Trust in digital advertising is at an all-time low thanks to various data misuse scandals and the public's growing awareness about how their data can be exploited. While GDPR can be seen as the regulators big stand on behalf of consumers, the industry itself should be taking a proactive approach too. So what should advertisers and vendors do? Ben Humphrey suggests five key areas where they should take action.
Is your website copy appropriately sized? Is the user interface easy to navigate? How do the graphics appear – are they proportionate?
These are all crucial points to consider when connecting with a customer base dominated by mobile. Businesses need to produce websites optimised for mobile browsing across thousands of device types. Websites must be easy to navigate, display content clearly and load pages quickly. If a mobile customer tries to load a page and the website takes more than a few seconds to serve the content, 80 per cent of users will move on. In the competitive mobile space, businesses also have to contend with ad-blockers and mobile-friendly search algorithms that have the potential to significantly restrict revenue growth. How do you secure your business’s position in the mobile web?
As mobile devices become increasingly smarter, websites are being accessed by mobile devices more than desktops, a significant tipping point for mobile web browsing. In 2015, Google announced that more Google searches took place on mobile devices than on computers in ten countries including the US and Japan. At the same time, Google’s ‘Mobilegeddon’ was deployed in an attempt to completely phase out sites that failed to optimise content for mobile users. Businesses have quickly realised that applications are not always the best way to engage with customers and personalise a user’s experience.
However, mobile websites are not without their own challenges. Google’s new mobile friendly search algorithm prioritises sites optimised for mobile browsing, drastically changing how the search engine traditionally indexes page results. If a business’s website is only compatible for desktops it will fall to the bottom of search lists and this could result in significant revenue loss. There is no shortcut to improve a website’s SEO in light of the algorithm, for companies to utilise the 3.65 billion unique mobile users in the world, content has to be available to a multitude of devices and establish positive user experiences.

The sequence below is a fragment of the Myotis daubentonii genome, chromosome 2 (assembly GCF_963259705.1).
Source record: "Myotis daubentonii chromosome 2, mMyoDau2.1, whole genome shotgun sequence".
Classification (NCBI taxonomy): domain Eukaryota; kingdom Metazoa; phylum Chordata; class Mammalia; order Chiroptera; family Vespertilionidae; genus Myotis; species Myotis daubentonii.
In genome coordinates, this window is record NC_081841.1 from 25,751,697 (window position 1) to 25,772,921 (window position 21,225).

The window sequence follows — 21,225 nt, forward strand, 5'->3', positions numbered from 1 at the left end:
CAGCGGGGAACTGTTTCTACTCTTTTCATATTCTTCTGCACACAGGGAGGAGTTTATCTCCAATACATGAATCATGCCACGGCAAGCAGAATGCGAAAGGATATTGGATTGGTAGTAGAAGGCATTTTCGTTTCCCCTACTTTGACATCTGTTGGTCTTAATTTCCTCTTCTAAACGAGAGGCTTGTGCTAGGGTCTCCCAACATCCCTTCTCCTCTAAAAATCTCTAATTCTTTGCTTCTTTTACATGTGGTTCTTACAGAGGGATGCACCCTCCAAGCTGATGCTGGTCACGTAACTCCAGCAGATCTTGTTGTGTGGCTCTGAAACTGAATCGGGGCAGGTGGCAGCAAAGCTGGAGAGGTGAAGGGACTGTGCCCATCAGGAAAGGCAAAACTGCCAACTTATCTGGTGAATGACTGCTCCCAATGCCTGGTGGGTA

Properly implemented professional device detection can provide users with the most accurate, streamlined experience when accessing a company’s website, regardless of whether they are viewing the content on a tablet, smart phone, TV or desktop. Device detection specialists, such as 51Degrees, empower a web page to understand everything about the device that is visiting the site, before deciding which content to send – all in less than a millisecond. Armed with this knowledge, websites are able to optimise detailed device specifications and contextualise the likely environment of the user, improving their experience.
In 2015, Apple allowed mobile ad blockers into its app store, inciting concerns across the industry that the growth in desktop ad-blocker use was to be replicated in the mobile sector too. Samsung quickly followed suit, announcing in January that it would also enable ad blocking plug-ins. As desktop no longer dominates web browsing and consumers are increasingly using mobile devices, users are more aware of their experiences – including the number of nuisance adverts. Ad-blockers enable users to safeguard their user interface and avoid intrusive advertisements that could make page navigation difficult. However, if ad-blockers are installed, this can significantly affect a business’s advertising revenue, particularly when it leads to poor mobile optimisation.
Responsive web design (RWD) can be deployed to optimise websites for mobiles and other devices, but the technology implements ‘one size fits all’ that does not necessarily tackle the positioning of adverts appropriately. RWD does not move or resize adverts to complement the specifications of different devices and this can lead to intrusive banners that negatively affect the device’s interface and experience.
Tailoring content to enable mobile web browsing
Device detection is a supporting technology that can be used to optimise adverts and user experience at the same time – tailoring website content for each device. It is crucial that the web server understands all of the information about a user’s device to make the best decision concerning both the positioning of the advert on the page and the type of advert to display. For example, on a small screen smartphone a persistent advert that floats in view at the top of the page could be selected. On a large screen tablet, multiple small screen optimised banner adverts could be used. Device detection does not only identify a screen’s size, but also understands a devices video software capability. As video advertising becomes increasingly popular online, device detection will only send video adverts to devices with the software enabled to view the content. Media organisations using device detection solutions have experienced 40 per cent increases in advertising revenue from tablets with this approach.
In 2015, marketers predicted the importance of mobile first in business, but if content is important, user experience is more so. As users migrate to smaller screens, businesses must adapt to an expanding mobile space where website optimisation is essential. Google’s mobile friendly search algorithm has the potential to greatly reduce a business’s access to customers, forcing websites to provide a consistent experience across all device types. The potential consequences are clear – if your website is not optimised for mobile, advertising will be restricted and customer reach reduced.
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